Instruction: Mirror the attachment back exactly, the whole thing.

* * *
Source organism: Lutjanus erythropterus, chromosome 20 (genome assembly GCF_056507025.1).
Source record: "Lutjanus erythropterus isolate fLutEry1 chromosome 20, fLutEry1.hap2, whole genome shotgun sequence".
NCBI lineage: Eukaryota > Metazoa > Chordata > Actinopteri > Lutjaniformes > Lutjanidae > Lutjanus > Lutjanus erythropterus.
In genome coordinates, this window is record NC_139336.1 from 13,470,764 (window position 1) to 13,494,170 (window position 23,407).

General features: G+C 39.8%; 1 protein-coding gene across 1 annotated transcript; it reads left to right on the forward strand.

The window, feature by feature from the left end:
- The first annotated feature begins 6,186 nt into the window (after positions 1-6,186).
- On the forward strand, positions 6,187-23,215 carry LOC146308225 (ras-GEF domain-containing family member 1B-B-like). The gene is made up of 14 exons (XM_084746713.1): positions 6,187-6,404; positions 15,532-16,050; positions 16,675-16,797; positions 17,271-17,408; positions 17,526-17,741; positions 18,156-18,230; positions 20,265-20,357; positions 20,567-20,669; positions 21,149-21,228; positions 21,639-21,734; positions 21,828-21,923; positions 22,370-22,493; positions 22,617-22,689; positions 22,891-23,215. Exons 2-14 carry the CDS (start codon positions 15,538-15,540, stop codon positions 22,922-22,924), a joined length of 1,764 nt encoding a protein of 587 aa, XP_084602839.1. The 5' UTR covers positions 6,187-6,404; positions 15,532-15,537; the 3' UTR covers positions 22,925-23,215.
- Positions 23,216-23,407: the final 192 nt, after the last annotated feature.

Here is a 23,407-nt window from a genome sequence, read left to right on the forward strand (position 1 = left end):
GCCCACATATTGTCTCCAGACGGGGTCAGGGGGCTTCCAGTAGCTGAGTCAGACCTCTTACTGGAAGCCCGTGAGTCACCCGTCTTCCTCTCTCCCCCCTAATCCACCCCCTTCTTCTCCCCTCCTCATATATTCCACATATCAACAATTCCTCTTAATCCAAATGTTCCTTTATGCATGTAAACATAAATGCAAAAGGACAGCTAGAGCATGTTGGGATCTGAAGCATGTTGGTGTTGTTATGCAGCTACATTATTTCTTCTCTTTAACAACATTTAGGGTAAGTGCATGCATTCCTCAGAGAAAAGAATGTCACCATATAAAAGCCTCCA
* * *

Source organism: Lutjanus erythropterus, chromosome 20 (genome assembly GCF_056507025.1).
Source record: "Lutjanus erythropterus isolate fLutEry1 chromosome 20, fLutEry1.hap2, whole genome shotgun sequence".
NCBI lineage: Eukaryota > Metazoa > Chordata > Actinopteri > Lutjaniformes > Lutjanidae > Lutjanus > Lutjanus erythropterus.
In genome coordinates, this window is record NC_139336.1 from 13,470,764 (window position 1) to 13,494,170 (window position 23,407).

General features: G+C 39.8%; 1 protein-coding gene across 1 annotated transcript; it reads left to right on the forward strand.

The window, feature by feature from the left end:
- The first annotated feature begins 6,186 nt into the window (after positions 1-6,186).
- On the forward strand, positions 6,187-23,215 carry LOC146308225 (ras-GEF domain-containing family member 1B-B-like). The gene is made up of 14 exons (XM_084746713.1): positions 6,187-6,404; positions 15,532-16,050; positions 16,675-16,797; positions 17,271-17,408; positions 17,526-17,741; positions 18,156-18,230; positions 20,265-20,357; positions 20,567-20,669; positions 21,149-21,228; positions 21,639-21,734; positions 21,828-21,923; positions 22,370-22,493; positions 22,617-22,689; positions 22,891-23,215. Exons 2-14 carry the CDS (start codon positions 15,538-15,540, stop codon positions 22,922-22,924), a joined length of 1,764 nt encoding a protein of 587 aa, XP_084602839.1. The 5' UTR covers positions 6,187-6,404; positions 15,532-15,537; the 3' UTR covers positions 22,925-23,215.
- Positions 23,216-23,407: the final 192 nt, after the last annotated feature.

Here is a 23,407-nt window from a genome sequence, read left to right on the forward strand (position 1 = left end):
GCCCACATATTGTCTCCAGACGGGGTCAGGGGGCTTCCAGTAGCTGAGTCAGACCTCTTACTGGAAGCCCGTGAGTCACCCGTCTTCCTCTCTCCCCCCTAATCCACCCCCTTCTTCTCCCCTCCTCATATATTCCACATATCAACAATTCCTCTTAATCCAAATGTTCCTTTATGCATGTAAACATAAATGCAAAAGGACAGCTAGAGCATGTTGGGATCTGAAGCATGTTGGTGTTGTTATGCAGCTACATTATTTCTTCTCTTTAACAACATTTAGGGTAAGTGCATGCATTCCTCAGAGAAAAGAATGTCACCATATAAAAGCCTCCA